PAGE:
Roy, Carter. The Blood Guard
March 4th 2014
by Two Lions
ARC from Baker and Taylor
Evelyn Ronan Truelove (don't call him Evelyn) has a quirky mother who has insisted he learn all sorts of useless skills like fencing and gymnastics,but he's still surprised when she picks him up from school and takes off in their van at breakneck speeding, telling him that his father has been kidnapped and she has to get Ronan to safety. She is also, by the way, a member of something called the Blood Guard, who are trying to protect 36 "pure souls" from an organization called the Bend Sinister that is trying to suck their souls out and cause the world as we know it to end. Alrighty, then! She drops him off at the train station with a backpack and instructions, but strange people start chasing him. When he finally gets away, he's in the company of Dawkins, who is also a member of the Guard, but also Greta, a girl who used to go to his school and whose father is in the FBI. The three take off to Roanoke, but the strange people keep after them. Dawkins gets killed, and Greta and Ronan end up hitching a ride with a boy their age, Sammy, and his pleasant guardians. Who turn out, of course, to be in thrall to the Bend Sinister. More chasing occurs, and the group eventually makes it to Greta's father, who is ALSO a member of the Guard. From there, lots of secrets are revealed, setting up a lot of issues to be confronted in book two of this trilogy.
Strengths: This book is a perfect example of how important engaging characters and well-paced action are. I was sucked in after the first two pages, because Ronan made me chuckle, and I wanted to know what would happen next. Mr. Roy has clearly been paying attention when he has "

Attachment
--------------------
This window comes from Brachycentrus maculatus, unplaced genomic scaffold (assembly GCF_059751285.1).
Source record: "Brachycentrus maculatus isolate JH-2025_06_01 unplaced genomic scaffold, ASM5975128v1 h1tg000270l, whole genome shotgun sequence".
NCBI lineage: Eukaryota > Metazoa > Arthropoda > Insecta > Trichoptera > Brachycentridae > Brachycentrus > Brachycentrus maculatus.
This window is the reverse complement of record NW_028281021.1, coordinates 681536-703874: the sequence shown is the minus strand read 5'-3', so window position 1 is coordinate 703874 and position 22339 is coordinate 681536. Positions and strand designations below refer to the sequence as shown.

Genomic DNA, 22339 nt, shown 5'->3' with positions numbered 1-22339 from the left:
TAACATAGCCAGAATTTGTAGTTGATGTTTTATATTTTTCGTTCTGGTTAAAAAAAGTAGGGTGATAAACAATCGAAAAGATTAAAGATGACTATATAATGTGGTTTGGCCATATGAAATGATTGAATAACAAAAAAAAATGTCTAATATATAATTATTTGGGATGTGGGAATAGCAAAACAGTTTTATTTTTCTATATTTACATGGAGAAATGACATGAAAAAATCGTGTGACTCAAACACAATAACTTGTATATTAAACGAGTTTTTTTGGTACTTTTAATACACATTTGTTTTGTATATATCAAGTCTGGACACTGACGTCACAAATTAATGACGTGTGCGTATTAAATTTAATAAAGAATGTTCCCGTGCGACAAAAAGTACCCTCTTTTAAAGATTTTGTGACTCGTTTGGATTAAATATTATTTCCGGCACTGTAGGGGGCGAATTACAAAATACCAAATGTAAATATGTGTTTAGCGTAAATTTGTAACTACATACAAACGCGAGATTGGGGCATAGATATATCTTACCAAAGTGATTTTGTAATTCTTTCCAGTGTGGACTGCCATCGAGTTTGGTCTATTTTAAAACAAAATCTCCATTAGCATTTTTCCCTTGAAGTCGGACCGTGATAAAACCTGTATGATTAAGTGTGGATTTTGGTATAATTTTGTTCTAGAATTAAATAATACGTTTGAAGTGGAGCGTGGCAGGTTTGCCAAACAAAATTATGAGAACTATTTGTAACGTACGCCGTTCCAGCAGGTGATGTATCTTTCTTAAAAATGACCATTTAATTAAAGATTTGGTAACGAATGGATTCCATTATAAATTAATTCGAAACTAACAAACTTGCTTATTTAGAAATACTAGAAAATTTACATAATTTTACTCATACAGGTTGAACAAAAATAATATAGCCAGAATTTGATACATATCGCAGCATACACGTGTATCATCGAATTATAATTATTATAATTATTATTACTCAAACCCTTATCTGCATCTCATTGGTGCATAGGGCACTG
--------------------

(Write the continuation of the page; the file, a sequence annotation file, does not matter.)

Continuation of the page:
Weaknesses: This deserves a MUCH better cover. I was expecting to see more character development for Ronan, because he deserves it. We know who his mother has made him, but who is he really? There is a problem with his mother and father, and I'm curious to see which side he ends up on in this instance. I'm not one to ask for character development OR more plot, but this also seemed to sacrifice plot development to car chases as well. I'm hoping that the next two books will address both of these issues, and students will read avidly after this book has sucked them right in!
Sheinkin, Steve. The Port Chicago 50: Disaster, Mutiny, and the Fight for Civil Rights
January 21st 2014
by Roaring Brook Press
Sheinkin has a good eye for picking
interesting topics for nonfiction, and his research is tireless. The
primary source documents and photos bring this story of segregation and prejudice during World War II a startling immediacy. Background information about the role of black soldiers in conflicts before and after WWII puts this in perspective, as do the late life updates about some of the individuals involved. That said, this struck me (as much of Sheinkin's work does) as almost too complete for middle schools. There is so much information about the intricacies of the trial and the back and forth of details that I got a bit weary of it. I love to get my students interested in nonfiction, and I have one boy in particular who loves to read about Civil Rights issues, but I don't see him getting through this entire book. I will buy it anyway, because it is a good addition to my collection, but I am afraid it will be used more for research than for pleasure reading. High school students probably would understand this better and be able to read the entire book.
Marvelous Middle Grade
Monday at Ramblings of a Wannabe Scribe and What Are You Reading?
day at Teach Mentor Texts and Unleashing Readers. It's also Nonfiction Monday at Anastasia Suen's blog.